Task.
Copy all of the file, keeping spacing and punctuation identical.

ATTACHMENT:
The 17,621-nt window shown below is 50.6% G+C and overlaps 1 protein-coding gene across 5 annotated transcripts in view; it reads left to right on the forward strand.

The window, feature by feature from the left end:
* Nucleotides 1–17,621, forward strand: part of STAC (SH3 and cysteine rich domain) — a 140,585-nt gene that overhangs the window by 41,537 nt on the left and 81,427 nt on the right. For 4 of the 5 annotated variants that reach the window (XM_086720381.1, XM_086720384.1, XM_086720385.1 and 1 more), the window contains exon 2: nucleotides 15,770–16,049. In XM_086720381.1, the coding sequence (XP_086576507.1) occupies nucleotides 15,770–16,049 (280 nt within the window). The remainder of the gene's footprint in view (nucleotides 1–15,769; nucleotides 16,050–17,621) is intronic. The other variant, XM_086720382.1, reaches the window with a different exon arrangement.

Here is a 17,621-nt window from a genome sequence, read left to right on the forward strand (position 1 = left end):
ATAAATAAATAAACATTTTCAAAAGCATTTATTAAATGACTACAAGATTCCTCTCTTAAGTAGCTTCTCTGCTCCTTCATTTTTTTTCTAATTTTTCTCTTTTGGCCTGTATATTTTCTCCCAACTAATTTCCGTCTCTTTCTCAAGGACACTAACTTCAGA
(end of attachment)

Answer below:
The 17,621-nt window shown below is 50.6% G+C and overlaps 1 protein-coding gene across 5 annotated transcripts in view; it reads left to right on the forward strand.

The window, feature by feature from the left end:
* Nucleotides 1–17,621, forward strand: part of STAC (SH3 and cysteine rich domain) — a 140,585-nt gene that overhangs the window by 41,537 nt on the left and 81,427 nt on the right. For 4 of the 5 annotated variants that reach the window (XM_086720381.1, XM_086720384.1, XM_086720385.1 and 1 more), the window contains exon 2: nucleotides 15,770–16,049. In XM_086720381.1, the coding sequence (XP_086576507.1) occupies nucleotides 15,770–16,049 (280 nt within the window). The remainder of the gene's footprint in view (nucleotides 1–15,769; nucleotides 16,050–17,621) is intronic. The other variant, XM_086720382.1, reaches the window with a different exon arrangement.

Here is a 17,621-nt window from a genome sequence, read left to right on the forward strand (position 1 = left end):
ATAAATAAATAAACATTTTCAAAAGCATTTATTAAATGACTACAAGATTCCTCTCTTAAGTAGCTTCTCTGCTCCTTCATTTTTTTTCTAATTTTTCTCTTTTGGCCTGTATATTTTCTCCCAACTAATTTCCGTCTCTTTCTCAAGGACACTAACTTCAGA